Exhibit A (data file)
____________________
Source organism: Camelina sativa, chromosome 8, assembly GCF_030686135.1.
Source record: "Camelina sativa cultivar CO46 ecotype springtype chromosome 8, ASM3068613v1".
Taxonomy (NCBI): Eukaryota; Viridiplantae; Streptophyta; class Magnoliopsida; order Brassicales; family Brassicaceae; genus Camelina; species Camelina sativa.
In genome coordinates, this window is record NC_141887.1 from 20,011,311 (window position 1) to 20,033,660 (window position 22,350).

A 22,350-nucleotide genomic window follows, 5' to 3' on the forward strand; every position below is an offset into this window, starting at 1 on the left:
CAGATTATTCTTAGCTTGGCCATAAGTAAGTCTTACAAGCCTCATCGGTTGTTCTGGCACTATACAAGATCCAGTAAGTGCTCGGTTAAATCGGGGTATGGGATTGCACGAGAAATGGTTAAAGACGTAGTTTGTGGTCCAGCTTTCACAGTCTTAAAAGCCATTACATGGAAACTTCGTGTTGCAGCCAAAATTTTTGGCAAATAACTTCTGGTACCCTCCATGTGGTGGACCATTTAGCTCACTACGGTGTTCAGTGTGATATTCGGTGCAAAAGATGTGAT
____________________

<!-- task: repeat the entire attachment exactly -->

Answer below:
Source organism: Camelina sativa, chromosome 8, assembly GCF_030686135.1.
Source record: "Camelina sativa cultivar CO46 ecotype springtype chromosome 8, ASM3068613v1".
Taxonomy (NCBI): Eukaryota; Viridiplantae; Streptophyta; class Magnoliopsida; order Brassicales; family Brassicaceae; genus Camelina; species Camelina sativa.
In genome coordinates, this window is record NC_141887.1 from 20,011,311 (window position 1) to 20,033,660 (window position 22,350).

A 22,350-nucleotide genomic window follows, 5' to 3' on the forward strand; every position below is an offset into this window, starting at 1 on the left:
CAGATTATTCTTAGCTTGGCCATAAGTAAGTCTTACAAGCCTCATCGGTTGTTCTGGCACTATACAAGATCCAGTAAGTGCTCGGTTAAATCGGGGTATGGGATTGCACGAGAAATGGTTAAAGACGTAGTTTGTGGTCCAGCTTTCACAGTCTTAAAAGCCATTACATGGAAACTTCGTGTTGCAGCCAAAATTTTTGGCAAATAACTTCTGGTACCCTCCATGTGGTGGACCATTTAGCTCACTACGGTGTTCAGTGTGATATTCGGTGCAAAAGATGTGAT